You seems to be knowledgeable in area of medical imaging. I want to know your opinion on medical imaging company , who claims to generate real time 3d images.
Recently I came across a small company imaging3.com, who claims to create real time 3d image. They claim to construct 3d volumetric image of hand / skull in in real time.
Their technology is not using FBP reconstruction algorithm. They basically use fluoroscopy to measure the distance reading from the surface of the targeted volume , by rotating X source 360 degree around the object.. These distance measurement eventually used to create 3d base map (volume envelope). Now once 3d base map is created, S/W just paste 2d picture on the 3d base map. This process gives a very fast construction of 3d volume image.
The gantry and cart computer are synchronized on 3d base map ....ie. when user rotates the image on the computer screen ....a message is sent to gantry computer to re-scan new coordinate ....On the opposite side ...if target moves inside the gantry ....gantry computer re-scans the new view and send a message and new image to cart computer for update ...
Below is the link of their technology patent.
I am wondering whether this technology is really feasible, given that big medial imaging companies like GE, Toshiba, Philips, and Siemens could not think of this technique.
I will really appreciate if you can give me your comment on this technology.
3D OCT system by Dr Kohji works at 1310 nm center wave length and 250 narrow spectral band.They achieved OCT imaging of 60 million axial scans per second and demonstrated a 16 kHz frame rate with 1,400 A-lines per frame, a 3 mm depth range, and 23 µm resolution. With 14 bit resolution 50Mega samples per second a nearly 1GB data rate the processing is done by FPGA's with DSP. Great work and results. With this no more painfull biopsys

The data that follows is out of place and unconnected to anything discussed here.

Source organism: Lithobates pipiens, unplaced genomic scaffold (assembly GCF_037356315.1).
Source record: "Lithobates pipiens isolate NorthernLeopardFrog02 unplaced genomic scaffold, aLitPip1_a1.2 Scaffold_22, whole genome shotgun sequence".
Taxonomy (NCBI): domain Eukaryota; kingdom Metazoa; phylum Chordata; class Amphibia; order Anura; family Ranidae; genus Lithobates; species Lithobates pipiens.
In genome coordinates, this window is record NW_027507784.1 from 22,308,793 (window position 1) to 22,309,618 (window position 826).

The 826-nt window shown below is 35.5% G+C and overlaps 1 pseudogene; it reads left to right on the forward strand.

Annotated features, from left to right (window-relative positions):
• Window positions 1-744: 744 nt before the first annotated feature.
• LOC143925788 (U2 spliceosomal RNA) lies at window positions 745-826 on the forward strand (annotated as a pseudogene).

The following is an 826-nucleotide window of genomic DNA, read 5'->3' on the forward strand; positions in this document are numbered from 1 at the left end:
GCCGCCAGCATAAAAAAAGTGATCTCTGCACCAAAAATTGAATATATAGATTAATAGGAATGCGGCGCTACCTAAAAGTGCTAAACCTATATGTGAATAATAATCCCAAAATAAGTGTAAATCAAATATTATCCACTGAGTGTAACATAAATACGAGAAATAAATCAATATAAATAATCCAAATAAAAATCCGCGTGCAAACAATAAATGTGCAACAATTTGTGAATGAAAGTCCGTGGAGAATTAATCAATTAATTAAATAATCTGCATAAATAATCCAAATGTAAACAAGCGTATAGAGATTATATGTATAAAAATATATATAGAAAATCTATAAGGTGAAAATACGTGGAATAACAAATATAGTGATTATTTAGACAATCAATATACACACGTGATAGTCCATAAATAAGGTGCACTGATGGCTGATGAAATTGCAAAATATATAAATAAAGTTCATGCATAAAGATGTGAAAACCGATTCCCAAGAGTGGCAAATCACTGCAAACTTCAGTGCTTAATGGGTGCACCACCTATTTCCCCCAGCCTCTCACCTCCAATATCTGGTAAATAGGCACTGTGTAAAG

To @Benchuchu, interesting comments. I am editing a book on medical imaging for Wiley and planning to add OCT to standard modalities (MRI, US, CT etc). Would you be interested in contributing a chapter? firstname.lastname@example.org
This work is surely no better than the examples given by solarpower44, because of the physical/optical feature of OCT imaging itself.
For OCT imaging, which is limited by the scattering of tissue itself, the imaging penetration depth is up to 1~2mm for normal biological tissue and may be up to 10mm for ophthalmological structures like cornea.
The imaging size mentioned by particle60, which called lateral scanning range in OCT, is just determined by the number of A-scans in one volume, which is not related to the imaging processing part.
Overall, OCT is kind of novel and upcoming imaging modality, which high resolution but shallower imaging depth compared to US or CT or MRI. I think the most powerful field for OCT is the ophthalmology applications, since eye itself is the most transparent part within the body.
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